Momma Told Me: You can't pick the life you live, you can only pick how you live it.
The title is not in reference to any line in the movie and, though the direct adaptation from John Green's 2012 novel of the same name, is not obvious to the viewer. This is something that is mirrored in many of the films complex themes that might come across as too philosophical for the modern teen romance fan. Don't worry, that is just as fine- a fifteen year-old can go and enjoy this movie just as much as their mother, but on an entirely different level. But to define the title is to truly define the book and the film; a reference to the line directly from Shakespeare's Julius Caeser, which bluntly declares that we should not be furious with the fates for the life we are given, but the weakness in ourselves that forbid us from embracing it wholeheartedly. Or, at least that is my interpretation, I am far from a scholar.
You see The Fault is a film that will be most enjoyed if little is given away, but in my humble opinion of so beautifully composed that one could know the novel inside and out and still be drawn into loving the characters enough to feel every painful moment through the last 20 or so minutes. For those entirely in the dark about this film I would do you a disservice to try and summarize it as a story about a girl coping with cancer, or even an ill fated tale of young love. It truly is more complex than that; even the minor characters have large flaws and lessons to be learned. Every single member of the cast has hurdles and triumphs, and none are anywhere near perfect in their coping with the situations that befall them. For this the film plays as real, even in the little moments of lighthearted laughter and triumph.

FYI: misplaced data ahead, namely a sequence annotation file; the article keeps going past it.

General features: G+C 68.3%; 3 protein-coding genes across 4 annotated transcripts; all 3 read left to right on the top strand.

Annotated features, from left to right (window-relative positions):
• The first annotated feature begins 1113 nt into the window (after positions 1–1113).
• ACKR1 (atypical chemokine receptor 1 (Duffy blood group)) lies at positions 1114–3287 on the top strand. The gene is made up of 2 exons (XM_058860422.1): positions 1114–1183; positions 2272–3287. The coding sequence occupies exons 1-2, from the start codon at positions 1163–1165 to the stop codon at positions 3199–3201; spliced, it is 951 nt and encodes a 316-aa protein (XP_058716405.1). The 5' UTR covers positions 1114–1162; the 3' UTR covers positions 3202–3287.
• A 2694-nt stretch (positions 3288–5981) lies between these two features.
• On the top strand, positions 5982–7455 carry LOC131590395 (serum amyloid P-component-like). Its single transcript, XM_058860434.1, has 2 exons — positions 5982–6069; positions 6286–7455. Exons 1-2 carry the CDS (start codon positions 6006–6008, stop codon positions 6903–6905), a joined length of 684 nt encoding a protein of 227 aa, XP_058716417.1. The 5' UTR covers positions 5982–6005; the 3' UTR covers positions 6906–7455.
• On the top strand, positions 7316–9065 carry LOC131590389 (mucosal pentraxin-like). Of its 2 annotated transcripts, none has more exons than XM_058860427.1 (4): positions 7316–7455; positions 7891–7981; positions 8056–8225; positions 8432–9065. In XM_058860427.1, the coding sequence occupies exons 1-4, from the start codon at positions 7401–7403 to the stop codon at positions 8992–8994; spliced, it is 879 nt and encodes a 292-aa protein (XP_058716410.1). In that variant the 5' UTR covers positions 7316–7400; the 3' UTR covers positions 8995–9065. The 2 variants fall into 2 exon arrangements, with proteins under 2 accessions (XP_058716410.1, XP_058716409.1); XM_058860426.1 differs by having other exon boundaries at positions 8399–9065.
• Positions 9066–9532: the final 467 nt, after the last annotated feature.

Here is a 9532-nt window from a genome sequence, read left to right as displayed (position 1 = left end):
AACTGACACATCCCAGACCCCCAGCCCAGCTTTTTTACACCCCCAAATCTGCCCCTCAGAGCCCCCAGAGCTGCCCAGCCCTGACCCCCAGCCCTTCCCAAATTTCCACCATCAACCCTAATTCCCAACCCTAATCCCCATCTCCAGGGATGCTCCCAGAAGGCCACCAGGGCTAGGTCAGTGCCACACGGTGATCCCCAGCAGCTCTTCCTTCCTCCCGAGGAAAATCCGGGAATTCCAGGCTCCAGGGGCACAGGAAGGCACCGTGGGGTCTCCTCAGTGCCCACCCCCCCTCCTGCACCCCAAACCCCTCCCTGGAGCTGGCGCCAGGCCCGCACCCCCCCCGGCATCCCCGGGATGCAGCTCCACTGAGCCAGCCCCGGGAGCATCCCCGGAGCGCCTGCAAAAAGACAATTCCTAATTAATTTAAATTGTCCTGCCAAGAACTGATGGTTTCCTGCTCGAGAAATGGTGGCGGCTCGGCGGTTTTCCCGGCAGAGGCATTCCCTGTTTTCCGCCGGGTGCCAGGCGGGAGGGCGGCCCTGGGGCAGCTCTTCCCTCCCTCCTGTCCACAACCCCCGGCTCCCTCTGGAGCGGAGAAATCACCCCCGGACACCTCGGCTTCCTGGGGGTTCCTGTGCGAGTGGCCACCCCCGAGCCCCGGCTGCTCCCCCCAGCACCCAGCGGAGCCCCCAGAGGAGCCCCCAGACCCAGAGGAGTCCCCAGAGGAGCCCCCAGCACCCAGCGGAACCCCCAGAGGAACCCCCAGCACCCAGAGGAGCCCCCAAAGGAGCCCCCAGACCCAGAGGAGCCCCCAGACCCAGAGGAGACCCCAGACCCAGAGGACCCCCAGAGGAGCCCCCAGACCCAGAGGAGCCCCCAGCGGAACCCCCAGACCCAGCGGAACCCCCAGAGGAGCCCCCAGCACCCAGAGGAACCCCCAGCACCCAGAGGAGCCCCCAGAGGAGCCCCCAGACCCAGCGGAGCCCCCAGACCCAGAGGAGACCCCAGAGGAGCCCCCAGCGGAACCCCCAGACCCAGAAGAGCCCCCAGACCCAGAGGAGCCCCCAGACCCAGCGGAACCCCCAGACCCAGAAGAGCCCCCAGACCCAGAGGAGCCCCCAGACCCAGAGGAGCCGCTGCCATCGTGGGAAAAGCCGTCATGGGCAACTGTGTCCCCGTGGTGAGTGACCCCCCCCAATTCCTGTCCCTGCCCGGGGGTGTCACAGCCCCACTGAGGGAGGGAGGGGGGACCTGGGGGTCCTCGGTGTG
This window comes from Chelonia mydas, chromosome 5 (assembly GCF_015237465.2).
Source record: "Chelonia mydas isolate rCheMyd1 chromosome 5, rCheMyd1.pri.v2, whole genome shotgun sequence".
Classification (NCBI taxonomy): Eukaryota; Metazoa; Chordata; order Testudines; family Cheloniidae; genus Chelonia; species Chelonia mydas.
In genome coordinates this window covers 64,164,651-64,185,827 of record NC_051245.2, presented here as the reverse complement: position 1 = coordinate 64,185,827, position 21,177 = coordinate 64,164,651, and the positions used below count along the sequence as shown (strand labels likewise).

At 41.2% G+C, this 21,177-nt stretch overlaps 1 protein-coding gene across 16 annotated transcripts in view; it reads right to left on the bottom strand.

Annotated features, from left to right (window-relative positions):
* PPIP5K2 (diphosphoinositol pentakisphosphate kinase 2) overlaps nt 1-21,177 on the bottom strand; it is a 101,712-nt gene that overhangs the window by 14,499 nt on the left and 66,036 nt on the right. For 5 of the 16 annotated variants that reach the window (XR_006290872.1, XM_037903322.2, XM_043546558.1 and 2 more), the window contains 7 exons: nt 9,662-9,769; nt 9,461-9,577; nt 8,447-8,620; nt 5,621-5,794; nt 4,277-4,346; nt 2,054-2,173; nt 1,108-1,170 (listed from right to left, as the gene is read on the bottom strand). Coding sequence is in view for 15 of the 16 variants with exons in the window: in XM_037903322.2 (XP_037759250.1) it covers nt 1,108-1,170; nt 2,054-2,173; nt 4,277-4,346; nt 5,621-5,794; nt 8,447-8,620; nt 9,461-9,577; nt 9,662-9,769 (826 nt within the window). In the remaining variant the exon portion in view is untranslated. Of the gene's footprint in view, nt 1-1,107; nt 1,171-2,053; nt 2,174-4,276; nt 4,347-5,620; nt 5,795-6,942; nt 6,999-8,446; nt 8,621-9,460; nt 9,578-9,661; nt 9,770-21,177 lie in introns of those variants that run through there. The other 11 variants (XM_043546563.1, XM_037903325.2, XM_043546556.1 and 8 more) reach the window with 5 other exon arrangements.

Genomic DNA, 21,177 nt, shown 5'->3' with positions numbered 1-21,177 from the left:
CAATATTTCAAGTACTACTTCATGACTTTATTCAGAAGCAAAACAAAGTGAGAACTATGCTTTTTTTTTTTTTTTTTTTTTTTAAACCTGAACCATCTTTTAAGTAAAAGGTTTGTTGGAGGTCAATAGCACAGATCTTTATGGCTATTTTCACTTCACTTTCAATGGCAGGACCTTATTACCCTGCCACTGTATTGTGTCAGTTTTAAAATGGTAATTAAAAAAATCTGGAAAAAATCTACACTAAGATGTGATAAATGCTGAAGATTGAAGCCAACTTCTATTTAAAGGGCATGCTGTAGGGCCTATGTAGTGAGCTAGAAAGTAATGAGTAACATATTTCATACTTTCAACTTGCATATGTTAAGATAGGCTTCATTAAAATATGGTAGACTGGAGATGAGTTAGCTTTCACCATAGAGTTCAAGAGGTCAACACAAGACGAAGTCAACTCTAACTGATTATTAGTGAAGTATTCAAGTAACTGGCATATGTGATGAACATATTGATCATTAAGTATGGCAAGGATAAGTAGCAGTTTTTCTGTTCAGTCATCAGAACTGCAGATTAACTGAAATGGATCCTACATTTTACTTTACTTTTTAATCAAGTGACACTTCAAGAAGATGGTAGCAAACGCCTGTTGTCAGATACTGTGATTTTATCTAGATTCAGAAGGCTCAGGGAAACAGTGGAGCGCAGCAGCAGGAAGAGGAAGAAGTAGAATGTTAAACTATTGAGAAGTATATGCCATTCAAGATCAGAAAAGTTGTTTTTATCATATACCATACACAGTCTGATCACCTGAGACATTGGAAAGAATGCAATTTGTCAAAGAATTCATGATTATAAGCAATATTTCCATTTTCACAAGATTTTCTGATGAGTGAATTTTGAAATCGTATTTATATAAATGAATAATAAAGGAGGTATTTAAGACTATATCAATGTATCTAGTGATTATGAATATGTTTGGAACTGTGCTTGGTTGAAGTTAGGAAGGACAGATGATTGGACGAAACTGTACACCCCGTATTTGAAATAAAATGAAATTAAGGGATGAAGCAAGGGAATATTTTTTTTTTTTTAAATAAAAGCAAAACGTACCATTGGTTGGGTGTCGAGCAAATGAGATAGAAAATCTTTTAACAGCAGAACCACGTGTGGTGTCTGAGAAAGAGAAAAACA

The Fault, at it's core, is not about happy endings (you've been warned, but will likely not know what to expect until it is staring your heart in the face.) It is about the raw, candid, reality of life and how everyone who encounters it is faced with two options; to feel every moment through the happiness and the pain, or to run in fear of one and deny the other. What I especially like about this tale, though it deals with the prominent topic of terminal illness the characters do not cope with extravagant acts and triumphs, but by truly learning to embrace the tiny moments that make this life real. To feel is to be alive, and that includes the pain just as much as the pleasure.
What Daughter Says: You can't pick where The Fault will take you, but you can take away some great, affirming messages from the lives these star-crossed characters live.